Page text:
PASSPORT TO PIMLICO
Passport to Pimlico was inspired by a true incident during World War II when the Dutch royal family was forced to flee to Canada after the Nazi occupation of The Netherlands. In 1943, the Princess (later Queen) Juliana was pregnant with Princess Margriet. In order for Margriet to be born a Dutch royal, the Canadian parliament had to pass a decree that temporarily made the maternity ward of an Ottawa hospital Dutch soil for the duration of the birth. A further part of the films inspiration came from the Berlin Airlift. In 1948, as part of the escalating tensions with the West, the Soviets blocked off road and rail access to West Berlin, leaving the entire city with only a months supply of food and fuel. The British and Americans allies responded by airlifting some 5000-8000 tons of food and supplies in every day over eleven months between mid 1948 and 1949. This is something that lends clear satiric inspiration to the latter scenes in Passport to Pimlico where the Londoners flaunt the blockade imposed on Pimlico by throwing supplies, even parachuting pigs, over the barricade.
Out of these ideas, T.E.B. Clarke, a regular writer of Ealings comedies, spins a charming whimsy. Like some of the best science-fiction, Clarke takes a simple idea the idea of a London suburb becoming a separate country and spins it out to perfectly logical extremes. The way that Clarke keeps piling spins atop the premise makes the film a considerable joy. There is a perfect drollness in the battles with officialdom and the ingenious simplicity of solutions that the Burgundians manage to come up with every time. Bubbling not far beneath, the film relishes in an amusingly subversive streak in the idea of the little folks constantly outwitting lumbering bureaucratic officialdom. It is delivered with enormous panache.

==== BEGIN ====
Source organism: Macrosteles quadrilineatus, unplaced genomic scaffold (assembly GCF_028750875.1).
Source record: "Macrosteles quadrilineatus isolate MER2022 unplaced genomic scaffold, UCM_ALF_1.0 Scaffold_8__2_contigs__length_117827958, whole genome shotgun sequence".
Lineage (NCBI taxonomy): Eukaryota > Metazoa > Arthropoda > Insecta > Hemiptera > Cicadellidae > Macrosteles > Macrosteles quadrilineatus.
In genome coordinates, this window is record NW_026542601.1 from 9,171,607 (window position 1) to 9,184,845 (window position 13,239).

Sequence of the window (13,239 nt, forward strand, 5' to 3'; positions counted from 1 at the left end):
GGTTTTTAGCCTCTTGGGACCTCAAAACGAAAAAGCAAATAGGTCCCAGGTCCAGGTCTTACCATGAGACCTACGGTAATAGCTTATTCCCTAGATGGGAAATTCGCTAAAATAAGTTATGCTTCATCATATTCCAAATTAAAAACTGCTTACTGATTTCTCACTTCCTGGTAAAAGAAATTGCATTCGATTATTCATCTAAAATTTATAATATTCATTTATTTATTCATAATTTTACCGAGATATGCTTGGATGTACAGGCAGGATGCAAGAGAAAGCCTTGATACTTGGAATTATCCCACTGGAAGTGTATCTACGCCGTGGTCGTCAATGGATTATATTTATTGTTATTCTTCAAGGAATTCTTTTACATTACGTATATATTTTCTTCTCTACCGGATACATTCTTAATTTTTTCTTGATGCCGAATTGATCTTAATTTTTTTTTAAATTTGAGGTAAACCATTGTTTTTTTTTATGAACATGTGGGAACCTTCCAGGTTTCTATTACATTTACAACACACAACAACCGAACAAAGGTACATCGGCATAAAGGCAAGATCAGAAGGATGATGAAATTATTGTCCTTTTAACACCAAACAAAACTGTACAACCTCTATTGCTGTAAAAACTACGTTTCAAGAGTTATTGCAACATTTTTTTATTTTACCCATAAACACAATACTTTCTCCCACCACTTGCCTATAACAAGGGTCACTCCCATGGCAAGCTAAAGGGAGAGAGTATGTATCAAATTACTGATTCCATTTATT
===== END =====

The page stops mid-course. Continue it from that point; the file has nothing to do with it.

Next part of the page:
Director Henry Cornelius moves without missing a step, unafraid of silliness in throwing in shots of parachuted pigs or one charming shot that follows the toss of a newspaper through the air and down into the bomb crater and the waiting bomb squad men. There is a perfect deadpan drollness to the film like the charming scenes where it is proposed everyone deal with the water shortages by bathing in alcohol, or the courtroom scenes where every parent tries to get their child to admit to rolling the tire into the crater. Everyone present is a delight, with many of the scenes being stolen by the perpetually eccentric Margaret Rutherford as an academic expert.
Passport to Pimlico is also very much a product of its times with its picture of the post-War British economy dominated by rationing, shortages and blackmarketeers, where the London landscape is littered with unexploded bombs from the German Blitz, and a cheerful West End folksiness overcoming all odds. It is hard to imagine that the film could ever have been made at any other time.